The Day Paul McCartney Played His First Post-Beatles U.S. Concert
Paul McCartney stood there, on May 3, 1976, at Tarrant County Convention Hall in Fort Worth, soaking in a pre-show standing ovation that lasted for five minutes, for 10 – and then for 15. He hadn't played a concert in the U.S. in a decade, since the Beatles' last tour in 1966.
In the meantime, he'd founded Wings, a new band featuring his wife, Linda, and scored four solo U.S. No. 1 albums and four chart-topping songs. But Fort Worth was more than simply a validation for all he'd accomplished since.
On this night, Paul McCartney reconquered America.
"Nerve-wracking," is how he described it years later. "This was big-time American media: 'The Beatle returns. What’s he going to be like?' You want to throw up. But you get on there and you suddenly see, these are your people, this is okay. You’re home."
By the end of the week, Wings were receiving rave notices for a two-night stand at Madison Square Garden. By the end of the month, he'd made the cover of Time magazine, complete with a specially commissioned illustration by Peter Max. The headline: "McCartney Comes Back."
But first they'd have to power through the first show. Wings arrived in Texas having undergone multiple lineup changes since the band's founding in 1972. Denny Laine, former co-founding member of the Moody Blues, was the only other constant besides Paul and Linda McCartney.
They'd finally stabilized with a fourth edition featuring guitarist Jimmy McCulloch and Joe English. This group had already delivered 1975's smash Venus and Mars by then, and 1976's Wings at the Speed of Sound – released just weeks before – would follow it to the top of the Billboard charts.
That left them with one goal. Before 1976, Wings had been a constant presence on the road, but only in Europe, the U.K. and Australia. "We've got to do America to prove we can do it," Linda once told Hunter Davies. That's why the 21-city U.S. leg of the world tour boasted a set list loaded with tracks from Wings' new hit albums. Other than a few Beatles songs, the focus was squarely on McCartney's most recent material.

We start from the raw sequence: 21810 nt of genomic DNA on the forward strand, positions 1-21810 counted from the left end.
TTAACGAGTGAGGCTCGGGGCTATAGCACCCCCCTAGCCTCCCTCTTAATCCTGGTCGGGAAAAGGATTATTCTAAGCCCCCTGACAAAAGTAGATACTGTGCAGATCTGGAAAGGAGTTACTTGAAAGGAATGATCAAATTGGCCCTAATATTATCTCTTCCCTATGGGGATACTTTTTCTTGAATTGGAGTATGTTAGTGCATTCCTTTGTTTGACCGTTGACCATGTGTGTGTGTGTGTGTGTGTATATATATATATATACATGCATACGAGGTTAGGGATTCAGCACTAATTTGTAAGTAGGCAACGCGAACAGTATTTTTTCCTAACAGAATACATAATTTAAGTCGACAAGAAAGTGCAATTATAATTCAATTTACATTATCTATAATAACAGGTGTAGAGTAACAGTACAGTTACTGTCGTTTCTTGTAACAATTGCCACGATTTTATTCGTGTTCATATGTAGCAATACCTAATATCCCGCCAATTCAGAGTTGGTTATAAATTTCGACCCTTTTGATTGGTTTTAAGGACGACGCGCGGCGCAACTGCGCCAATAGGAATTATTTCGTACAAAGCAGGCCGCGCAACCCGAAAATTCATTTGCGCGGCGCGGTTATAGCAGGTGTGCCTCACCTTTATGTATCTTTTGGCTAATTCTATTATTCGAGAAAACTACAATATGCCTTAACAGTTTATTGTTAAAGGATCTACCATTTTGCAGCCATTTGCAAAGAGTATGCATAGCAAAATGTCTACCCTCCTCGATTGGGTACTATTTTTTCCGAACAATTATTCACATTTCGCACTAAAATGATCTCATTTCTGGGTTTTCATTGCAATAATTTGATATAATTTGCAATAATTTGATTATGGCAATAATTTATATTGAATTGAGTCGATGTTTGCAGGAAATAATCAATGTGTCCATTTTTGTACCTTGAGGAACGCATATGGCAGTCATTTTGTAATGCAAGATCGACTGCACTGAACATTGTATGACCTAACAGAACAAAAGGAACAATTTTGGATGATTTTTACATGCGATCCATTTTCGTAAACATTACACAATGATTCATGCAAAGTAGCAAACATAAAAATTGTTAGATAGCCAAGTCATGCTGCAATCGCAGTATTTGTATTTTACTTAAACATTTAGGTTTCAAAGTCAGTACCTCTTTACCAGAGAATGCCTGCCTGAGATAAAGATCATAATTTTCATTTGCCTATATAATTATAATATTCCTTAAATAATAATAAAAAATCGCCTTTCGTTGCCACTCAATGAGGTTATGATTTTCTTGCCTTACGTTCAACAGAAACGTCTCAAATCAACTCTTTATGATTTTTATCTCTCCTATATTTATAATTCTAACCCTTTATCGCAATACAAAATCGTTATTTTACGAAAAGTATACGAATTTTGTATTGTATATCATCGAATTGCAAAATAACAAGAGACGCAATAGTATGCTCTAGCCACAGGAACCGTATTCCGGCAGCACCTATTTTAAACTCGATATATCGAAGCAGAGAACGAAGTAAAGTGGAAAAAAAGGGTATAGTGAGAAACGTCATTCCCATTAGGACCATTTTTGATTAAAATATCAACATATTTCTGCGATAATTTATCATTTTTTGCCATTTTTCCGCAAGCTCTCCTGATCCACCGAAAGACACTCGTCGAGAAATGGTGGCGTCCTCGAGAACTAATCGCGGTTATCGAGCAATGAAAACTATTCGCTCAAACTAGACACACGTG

Watch Paul McCartney Prep for His 1976 Fort Worth Show
Still, they could never quite escape the shadow of McCartney's earlier successes, even in a rave review for this opening-night performance. "It was a far superior concert to any show the Beatles ever did," The Dallas Morning News said, "and so much better than any previous concert by [George] Harrison, [Ringo] Starr, and [John] Lennon, they should not even be in the same category."
McCartney was so serious in his aim to create a new band dynamic that he'd struggled with the idea of including any Beatles tracks at all, before ultimately relenting. He settled on "Lady Madonna," "The Long and Winding Road," "I've Just Seen a Face," "Blackbird" and "Yesterday" – five old favorites in a set that was typically 30 songs long. "You think, well, they're great tunes -- I like the tunes," he said back then. "When we played them we'd get a bit nostalgic, think, 'Oh, this is nice, isn't it?' So I just decided in the end, this wasn't such a big deal. I'd do them."
The rest of the set was dominated by more current Wings fare like "Jet," "Live and Let Die," "My Love," "Listen to What the Man Said" and "Let 'Em In," among others.
McCartney did, however, turn to a couple of figures from his rock-star past in putting together the concert. Sound was provided by Showco, after McCartney attended a well-managed appearance at the 35,000-seat Earls Court in London by their clients Led Zeppelin. (Notable touches included monitors hung from beams above the stage, and a Plexiglass stage that could be illuminated from below.) Wings also brought along a laser machine that had most recently been employed at concerts by the Who.
It all combined for a media-intense Fort Worth show that The New York Times hailed as "impressively polished yet vital" and "harder-edged" than expected. "Paul McCartney has proved that he could make it on his own," Newsweek declared.
After that, it got easier. "As the tour went on, we were used to it then," Laine admitted. "But the very first night was an amazing experience."